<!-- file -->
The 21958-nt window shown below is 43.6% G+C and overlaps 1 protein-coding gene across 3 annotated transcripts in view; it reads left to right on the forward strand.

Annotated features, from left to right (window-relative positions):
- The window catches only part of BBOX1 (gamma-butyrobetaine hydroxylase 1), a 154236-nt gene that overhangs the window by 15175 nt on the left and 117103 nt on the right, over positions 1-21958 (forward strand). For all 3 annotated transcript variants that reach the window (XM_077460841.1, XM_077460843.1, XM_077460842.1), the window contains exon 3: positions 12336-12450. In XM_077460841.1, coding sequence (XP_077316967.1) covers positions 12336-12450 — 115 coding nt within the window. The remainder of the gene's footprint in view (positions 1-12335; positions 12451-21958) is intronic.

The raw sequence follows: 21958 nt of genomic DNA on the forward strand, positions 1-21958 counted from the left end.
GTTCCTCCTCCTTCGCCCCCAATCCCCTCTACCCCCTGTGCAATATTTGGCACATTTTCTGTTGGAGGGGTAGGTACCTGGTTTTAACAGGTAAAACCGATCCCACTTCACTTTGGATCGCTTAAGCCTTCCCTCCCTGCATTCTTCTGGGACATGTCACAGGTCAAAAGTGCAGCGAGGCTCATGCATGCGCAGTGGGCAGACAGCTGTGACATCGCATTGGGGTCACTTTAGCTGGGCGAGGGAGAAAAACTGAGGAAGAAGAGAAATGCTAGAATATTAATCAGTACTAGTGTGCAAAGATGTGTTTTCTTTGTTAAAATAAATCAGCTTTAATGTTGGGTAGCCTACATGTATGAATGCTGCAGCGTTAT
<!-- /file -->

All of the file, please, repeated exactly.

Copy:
The 21958-nt window shown below is 43.6% G+C and overlaps 1 protein-coding gene across 3 annotated transcripts in view; it reads left to right on the forward strand.

Annotated features, from left to right (window-relative positions):
- The window catches only part of BBOX1 (gamma-butyrobetaine hydroxylase 1), a 154236-nt gene that overhangs the window by 15175 nt on the left and 117103 nt on the right, over positions 1-21958 (forward strand). For all 3 annotated transcript variants that reach the window (XM_077460841.1, XM_077460843.1, XM_077460842.1), the window contains exon 3: positions 12336-12450. In XM_077460841.1, coding sequence (XP_077316967.1) covers positions 12336-12450 — 115 coding nt within the window. The remainder of the gene's footprint in view (positions 1-12335; positions 12451-21958) is intronic.

The raw sequence follows: 21958 nt of genomic DNA on the forward strand, positions 1-21958 counted from the left end.
GTTCCTCCTCCTTCGCCCCCAATCCCCTCTACCCCCTGTGCAATATTTGGCACATTTTCTGTTGGAGGGGTAGGTACCTGGTTTTAACAGGTAAAACCGATCCCACTTCACTTTGGATCGCTTAAGCCTTCCCTCCCTGCATTCTTCTGGGACATGTCACAGGTCAAAAGTGCAGCGAGGCTCATGCATGCGCAGTGGGCAGACAGCTGTGACATCGCATTGGGGTCACTTTAGCTGGGCGAGGGAGAAAAACTGAGGAAGAAGAGAAATGCTAGAATATTAATCAGTACTAGTGTGCAAAGATGTGTTTTCTTTGTTAAAATAAATCAGCTTTAATGTTGGGTAGCCTACATGTATGAATGCTGCAGCGTTAT